life lines “Give thanks”

By  Ian Robinson, Major

We began celebrating Thanksgiving a few months after we first arrived in the U.S., over 31years ago. Throughout the day people would ask, “How do you celebrate Thanksgiving in England?” Their first mistake was to assume that England included Scottish, Irish and Welsh people. Their second mistake was to assume that whatever happened in the U.S. must happen everywhere in the world. On the Fourth of July we would be asked, “What do you do in England on the Fourth of July?” to which we would reply, “The same as we did on the third of July.” Then we’d tell them that we lost the War of Independence, thank you very much for reminding us.

It didn’t take long, however, for us to embrace Thanksgiving and all that comes with it. We spent many delightfully chaotic Thanksgiving dinners at the home of Bill and Lenore Gordon with their children, mothers, dogs and anyone else who happened to walk by. Then we joined in the celebration at Rick and Cheryl Sparks’ house, becoming part of their huge extended family. Later on we had dinner at our own house, often inviting friends from countries where Thanksgiving was not celebrated. That was when I discovered the secret recipe for my legendary sweet potato and sausage stuffing, which has now been prepared and served on four continents.

One of the most enduring and best loved “contemporary” songs, a.k.a. “plastic choruses,” is “Give Thanks.” Recorded in 1986 by up and coming worship leader Don Moen on one of the bestselling Christian albums of all time, it has become a standard in worship services all over the world.

In 1978, the composer, Henry Smith, returned from the Union Theological Seminary in Richmond, Va., to his hometown, Williamsburg, where he struggled to find work and suffered from a degenerative eye disease that would eventually leave him legally blind. One Sunday morning, in the midst of his despair, he heard a sermon on 2 Corinthians 8:9: For you know the grace of our Lord Jesus Christ, that though he was rich, yet for your sake he became poor, so that you through his poverty might become rich. Inspired by the Holy Spirit, he quickly penned this song:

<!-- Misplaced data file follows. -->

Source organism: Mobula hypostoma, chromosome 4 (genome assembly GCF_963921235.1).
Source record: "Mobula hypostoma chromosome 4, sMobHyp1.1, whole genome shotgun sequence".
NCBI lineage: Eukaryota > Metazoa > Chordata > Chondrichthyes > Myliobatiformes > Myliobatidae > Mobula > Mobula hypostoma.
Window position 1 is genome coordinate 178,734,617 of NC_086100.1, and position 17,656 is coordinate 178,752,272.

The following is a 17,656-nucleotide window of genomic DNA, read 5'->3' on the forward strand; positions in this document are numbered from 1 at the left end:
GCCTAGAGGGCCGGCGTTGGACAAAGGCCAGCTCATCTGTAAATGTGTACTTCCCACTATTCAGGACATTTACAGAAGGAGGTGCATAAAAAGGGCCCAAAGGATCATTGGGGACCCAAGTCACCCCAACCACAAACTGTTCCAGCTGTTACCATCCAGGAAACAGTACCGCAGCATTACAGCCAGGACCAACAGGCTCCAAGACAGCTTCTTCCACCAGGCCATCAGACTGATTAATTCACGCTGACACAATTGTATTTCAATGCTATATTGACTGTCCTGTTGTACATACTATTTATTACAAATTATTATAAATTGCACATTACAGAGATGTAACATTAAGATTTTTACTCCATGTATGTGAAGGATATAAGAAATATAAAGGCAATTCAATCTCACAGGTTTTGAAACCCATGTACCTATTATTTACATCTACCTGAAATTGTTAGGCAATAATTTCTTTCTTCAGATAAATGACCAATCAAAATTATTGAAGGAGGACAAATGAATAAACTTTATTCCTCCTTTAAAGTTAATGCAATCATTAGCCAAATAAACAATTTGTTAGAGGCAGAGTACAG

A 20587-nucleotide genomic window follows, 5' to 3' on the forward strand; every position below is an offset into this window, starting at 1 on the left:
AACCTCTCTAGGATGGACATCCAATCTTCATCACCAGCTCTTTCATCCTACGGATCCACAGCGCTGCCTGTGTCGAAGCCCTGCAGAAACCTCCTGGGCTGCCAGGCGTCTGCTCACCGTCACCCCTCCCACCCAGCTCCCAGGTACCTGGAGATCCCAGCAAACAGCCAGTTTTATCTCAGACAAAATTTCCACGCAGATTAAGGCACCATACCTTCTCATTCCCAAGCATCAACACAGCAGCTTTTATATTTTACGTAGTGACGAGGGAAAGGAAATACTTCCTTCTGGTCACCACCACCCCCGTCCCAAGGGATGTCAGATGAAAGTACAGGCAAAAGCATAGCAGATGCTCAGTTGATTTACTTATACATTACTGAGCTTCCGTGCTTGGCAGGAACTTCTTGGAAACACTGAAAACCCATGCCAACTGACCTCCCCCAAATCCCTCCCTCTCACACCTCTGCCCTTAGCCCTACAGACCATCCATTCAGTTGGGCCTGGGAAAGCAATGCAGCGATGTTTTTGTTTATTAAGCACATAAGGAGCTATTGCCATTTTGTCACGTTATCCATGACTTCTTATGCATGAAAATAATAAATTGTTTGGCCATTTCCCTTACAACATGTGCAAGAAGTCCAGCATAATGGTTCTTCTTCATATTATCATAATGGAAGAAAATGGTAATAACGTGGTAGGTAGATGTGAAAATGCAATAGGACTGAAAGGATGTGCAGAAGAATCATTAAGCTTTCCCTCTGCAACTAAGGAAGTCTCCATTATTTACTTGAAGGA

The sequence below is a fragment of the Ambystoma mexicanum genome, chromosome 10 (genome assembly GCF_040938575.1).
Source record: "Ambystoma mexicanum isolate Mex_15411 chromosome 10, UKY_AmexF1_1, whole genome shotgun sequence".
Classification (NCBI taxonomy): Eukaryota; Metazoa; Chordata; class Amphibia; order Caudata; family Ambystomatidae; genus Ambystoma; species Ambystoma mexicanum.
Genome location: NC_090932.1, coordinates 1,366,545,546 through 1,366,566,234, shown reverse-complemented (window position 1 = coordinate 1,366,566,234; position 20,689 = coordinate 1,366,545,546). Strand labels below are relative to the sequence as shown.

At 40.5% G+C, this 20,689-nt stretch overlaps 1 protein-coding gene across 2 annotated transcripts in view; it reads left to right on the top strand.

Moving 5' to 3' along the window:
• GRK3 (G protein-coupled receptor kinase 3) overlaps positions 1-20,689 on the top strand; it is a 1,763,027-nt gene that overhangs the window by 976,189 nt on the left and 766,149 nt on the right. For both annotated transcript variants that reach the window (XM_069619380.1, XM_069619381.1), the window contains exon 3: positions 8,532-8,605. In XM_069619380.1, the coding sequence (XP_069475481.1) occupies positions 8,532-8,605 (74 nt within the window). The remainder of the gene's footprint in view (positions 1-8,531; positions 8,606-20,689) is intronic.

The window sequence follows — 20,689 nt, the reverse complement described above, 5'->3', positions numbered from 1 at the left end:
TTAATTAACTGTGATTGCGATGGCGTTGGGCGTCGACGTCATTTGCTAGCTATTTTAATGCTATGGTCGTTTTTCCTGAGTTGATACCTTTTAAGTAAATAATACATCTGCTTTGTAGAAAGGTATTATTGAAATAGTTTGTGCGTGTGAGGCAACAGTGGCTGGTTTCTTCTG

Give thanks with a grateful heart

Give thanks to the Holy One

Give thanks because He’s given

Jesus Christ, His Son

And now let the weak say, “I am strong,”

Let the poor say, “I am rich,”

Because of what the Lord has done for us.

                        © 1986 Integrity’s Hosanna! Music


It was first performed in his home church where a military couple heard it and took it with them to Germany. Through a remarkable chain of events it reached Integrity’s Hosanna! Music where Don Moen’s recording made it famous. Smith went on to write over 100 worship songs and now runs a successful recording studio in Mechanicsville, Va., with his wife.

How are things for you this Thanksgiving? Are you facing a difficult trial? Is there a seemingly insurmountable obstacle in your life? Are you struggling to find a job, or experiencing problems in your relationships? Are you concerned for the health of a loved one, or the prodigal wandering of a son or daughter? Whatever it is, the answer is to give thanks. Give thanks in all circumstances for this is God’s will for you in Christ Jesus (1 Thess. 5:18). That’s the secret. Notice two things. First, it says in all circumstances. That means good or bad, up or down, rejoicing or hurting. Second, it is God’s will for us to give thanks in all circumstances. So, when we don’t, we place ourselves outside of his will!

I wish you a wonderful Thanksgiving, and pray that as you give him thanks he will bless you and lift you up. And if you happen to be in Corona on Thanksgiving Day, stop by our daughter’s house and I’ll share with you my sweet potato and sausage stuffing.

from the desk of…A heart full of thanksgiving

from the desk of…A heart full of thanksgiving

By Carolyn Knaggs, Commissioner This year on Thanksgiving day we will be blessed

on the corner “Tradition, transition and empathy”

on the corner “Tradition, transition and empathy”

By Robert Docter, Editor-In-Chief Jerry Brock’s score and Sheldon Harnick’s

You May Also Like